German Half Post
Digger Odell Publications ©2010
They seem to be popping up everywhere. At the St Pete bottle show in Florida to the Baltimore show in Maryland, Suspicious German Half Post bottles are making an appearance in great number and variety. One was even auctioned off recently in one the major auction houses.
My first encounter with these bottles was through an email appraisal. Upon first look at the 5 pint bottle, it had many characteristics of the early 18th Century Half Post bottles, mostly of European origin. In an attempt to offer the appraisee a quality appraisal, I checked all the sources I could find which show the various forms of Half Post bottles. No where, in any of the best sources, was I able to find any examples which resembled the pictures which had been sent to me.
Something about the bottle bothered me. The look of it was just too new. More importantly, the base showed no wear at all which would have been present on any bottle of such an early age of that size and weight. I told the customer, that I had some troubling issues and asked for better photos of the base and asked about any wear or scratching. He assured me that there was wear - but it was not visible in the pictures. So giving him the benefit of the doubt, I gave an appraisal figure in keeping with an old German Half Post bottle in a great color.
Several months passed until I attended the St. Pete Bottle show in January, 2010. At the show, I saw, not one, but two examples of German Half Post bottles which except for the color, shades of light amber not green, greatly resembled the bottle which I had appraised. Having the chance to examine these bottles up close, they had an unnaturally new look- crisp and shiny appearance...and absolutely no wear on the bases. Each bottle was slightly different in color and form but enough like the bottle which I had appraised, that I concluded they were of similar origin. Not wanting to totally trust in my own instincts, I corralled, Jim Hagenbuch, owner of Glass Works Auctions and asked his opinion - which was the same as mine - that these bottles were not as old as they appear to be and were probably quite modern despite being hand blown in the German Half Post Method.
Earlier this month (March 2010), I attended the Baltimore bottle show and saw on one dealer's table two of these bottles. each a different size and slightly different form but even from a distance, they closely resembled the others. It appears that even well-seasoned dealers are being scammed by these reproductions. Given the prices I have seen marked on these bottles (in the hundreds of dollars) someone is making a good buck and probably will continue to do so as the pool of prospective bottle, antique, and flea market dealers is large - as is the pool of unwitting buyers.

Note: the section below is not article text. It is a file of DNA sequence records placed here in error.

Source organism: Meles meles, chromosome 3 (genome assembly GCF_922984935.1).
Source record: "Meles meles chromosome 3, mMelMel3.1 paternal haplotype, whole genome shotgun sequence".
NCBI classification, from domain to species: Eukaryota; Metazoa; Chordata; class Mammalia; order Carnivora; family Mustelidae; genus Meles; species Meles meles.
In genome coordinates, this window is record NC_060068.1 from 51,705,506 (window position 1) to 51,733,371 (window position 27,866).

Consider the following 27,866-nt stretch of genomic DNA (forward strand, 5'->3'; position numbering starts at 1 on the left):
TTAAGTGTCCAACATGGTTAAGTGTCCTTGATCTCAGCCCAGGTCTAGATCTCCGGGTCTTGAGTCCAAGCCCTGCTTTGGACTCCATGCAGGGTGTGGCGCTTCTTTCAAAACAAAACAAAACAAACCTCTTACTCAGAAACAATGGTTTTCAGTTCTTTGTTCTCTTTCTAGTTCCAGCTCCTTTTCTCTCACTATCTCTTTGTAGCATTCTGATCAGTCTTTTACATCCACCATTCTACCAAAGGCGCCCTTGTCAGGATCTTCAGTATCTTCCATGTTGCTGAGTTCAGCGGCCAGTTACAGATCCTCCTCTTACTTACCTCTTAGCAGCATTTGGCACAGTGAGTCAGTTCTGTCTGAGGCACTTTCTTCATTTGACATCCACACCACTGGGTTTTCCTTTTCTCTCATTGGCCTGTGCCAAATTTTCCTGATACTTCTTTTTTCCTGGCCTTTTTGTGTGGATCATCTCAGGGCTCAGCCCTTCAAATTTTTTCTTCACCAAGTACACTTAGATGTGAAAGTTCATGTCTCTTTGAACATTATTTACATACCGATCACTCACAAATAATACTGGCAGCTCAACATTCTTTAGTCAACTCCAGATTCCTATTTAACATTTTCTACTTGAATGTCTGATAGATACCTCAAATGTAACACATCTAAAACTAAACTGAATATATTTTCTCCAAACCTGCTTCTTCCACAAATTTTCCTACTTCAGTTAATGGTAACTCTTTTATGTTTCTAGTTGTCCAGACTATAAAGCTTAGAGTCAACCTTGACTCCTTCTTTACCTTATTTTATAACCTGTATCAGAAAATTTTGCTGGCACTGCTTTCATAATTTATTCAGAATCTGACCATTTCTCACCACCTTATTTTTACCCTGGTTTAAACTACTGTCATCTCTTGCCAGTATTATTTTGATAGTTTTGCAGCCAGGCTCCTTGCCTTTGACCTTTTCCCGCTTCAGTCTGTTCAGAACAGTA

If you one of see one of these large German Half Post bottles, pick them up and examine them carefully. The best clue to age is to look for genuine wear on the high points of the bottom of the bottle. While some unscrupulous scoundrels have attempted to simulate wear by either rubbing the bottle on cement, or using a grinder or similar tool, authentic wear will have a unique appearance, not easily copied. Buyers and dealers need to familiarize themselves with authentic wear by examining known period pieces, which can be found at almost any bottle show.
The lack of wear on the base of these bottles is the first and best reason to stay away.
These repro bottles come in shades of green and light amber. They have many characteristics of old bottles, including loads of bubbles, hand blown pontil marks, applied lips, all of which might lead you to mistake them for an original. All the examples that I have seen are square or rectangular and are of a good size.
Authentic Base Wear
Grinders will leave marks that appear to run in one direction or another. It will have a ground appearance. Authentic wear will show scratching in random directions and only on the high points of the base. Notice how much more wear is on one side than another.
Authentic German Half Post Bottles
Here's a European spirits bottle with enamel paint. Some repros of these have shown up but are more obvious than the big colored bottles now making an appearance.
Authentic Pitkin Flask Made in America in the early 1820-1830s. Much scratching and wear can be seen on the body of this example.
Early American pattern mold flask.